Ombudsman Martha Chizuma has released a report which confirms how negligence by some health personnel leads to women losing their uteri at Queen Elizabeth Central Hospital (QECH) in Blantyre.
The Ombudsman released the report yesterday following a story which Malawi News, The Daily Times sister paper, published on June 9 2018 titled ‘Creation of a barren nation’.
The story released that QECH, every month, registers six cases of teenagers having their uteri removed after developing complications, which include unsafe abortions.
The report quotes a woman who says a foreign object might have been left in her body during an operation at QECH.
“I was discharged after three days. A week later as I was recovering, my wound opened immediately after coughing. When I went back to QECH, I was taken into the theatre for the third time. After the procedure, I was advised by my friend who works at QECH to seek an explanation from the medical personnel as to what they had found in my body when I went into theatre for the third time. I suspect that a foreign object might have been left in my body during the second procedure,’’ she says.
Another woman says she had her uterus removed after her delivery at QECH.
“I was pregnant with my third child. I delivered two of my children through caesarean section. I was doing my prenatal at Machinjiri Health Centre. When my due date was close, I was advised by the medical assistant at the centre that I needed to go to QECH so that the personnel there could schedule a date for my delivery since I had to deliver through caesarean section. I complied and was given a date for delivery.
“I delivered and was discharged. However, while at home, I was not recuperating well in terms of my wound. I was taken to theatre for cleaning. Nonetheless, the situation did not improve. Therefore, I was taken back to the theatre where the doctors discovered that my uterus was septic and had to be removed. This was done. The baby was well but I do not know what happened that led to the removal of my uterus,” she says.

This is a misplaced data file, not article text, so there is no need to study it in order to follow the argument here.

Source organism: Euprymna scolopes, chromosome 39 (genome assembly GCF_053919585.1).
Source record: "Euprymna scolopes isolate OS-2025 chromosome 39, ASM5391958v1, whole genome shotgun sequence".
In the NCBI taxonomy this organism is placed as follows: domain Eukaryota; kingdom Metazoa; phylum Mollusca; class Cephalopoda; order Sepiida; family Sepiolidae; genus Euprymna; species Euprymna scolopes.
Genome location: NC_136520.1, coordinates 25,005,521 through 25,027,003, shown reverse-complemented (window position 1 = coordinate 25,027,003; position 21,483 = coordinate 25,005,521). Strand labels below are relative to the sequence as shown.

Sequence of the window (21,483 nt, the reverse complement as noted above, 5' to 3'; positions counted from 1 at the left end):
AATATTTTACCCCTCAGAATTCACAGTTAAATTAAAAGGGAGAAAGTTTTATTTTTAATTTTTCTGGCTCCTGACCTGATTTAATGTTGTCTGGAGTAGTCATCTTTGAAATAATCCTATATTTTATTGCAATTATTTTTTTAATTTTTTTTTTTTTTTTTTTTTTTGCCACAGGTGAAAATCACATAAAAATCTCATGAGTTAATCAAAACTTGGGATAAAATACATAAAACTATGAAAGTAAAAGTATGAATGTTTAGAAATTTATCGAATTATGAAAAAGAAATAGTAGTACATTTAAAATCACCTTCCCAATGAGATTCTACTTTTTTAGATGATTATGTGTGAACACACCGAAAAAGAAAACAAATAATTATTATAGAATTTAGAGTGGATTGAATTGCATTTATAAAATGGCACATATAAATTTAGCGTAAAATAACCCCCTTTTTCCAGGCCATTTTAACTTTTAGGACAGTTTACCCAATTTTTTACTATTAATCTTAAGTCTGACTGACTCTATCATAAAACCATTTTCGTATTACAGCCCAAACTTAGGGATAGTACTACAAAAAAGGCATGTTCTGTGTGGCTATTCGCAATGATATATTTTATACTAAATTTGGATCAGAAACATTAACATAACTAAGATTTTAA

Another woman says her uterus was removed when she was 20 years old at the same facility.
The report on alleged malpractices resulting from removal of uteruses on expectant mothers in public hospitals has outlined loopholes in the health sector, including negligence of health workers.
The report says Health and Population Ministry has failed to provide sufficient members of staff to cater for the needs of obstetrics and gynecology departments in all health facilities, which results in compromised quality service delivery in the country.
The report has also established that there was insufficient ward space, beds and theatres in some central hospitals in the country, resulting in delays in assisting patients and compromises sanitation in the wards leading to increased number of maternal infections.
The report says shortage of ambulances or fuel in most of the health facilities contributes to the delay of transporting emergency gynecology patients to referral hospitals, which at times, results in uterus rupture leading to death.
“Most of the disturbing incidents of hysterectomy are those arising from pure negligence and lack of care on the part of the health personnel. This as it may, only few of such medical personnel are held to account for their misconduct,’’ the report reads.
The report recommends that the ministry and regulatory bodies should discipline all health personnel guilty of acts of misconduct to deter other medical personnel from negligently conducting their duties.
Director of Quality Management and Digital Health in the Ministry of Health, Andrew Likaka, said the ministry would implement the report’s recommendations.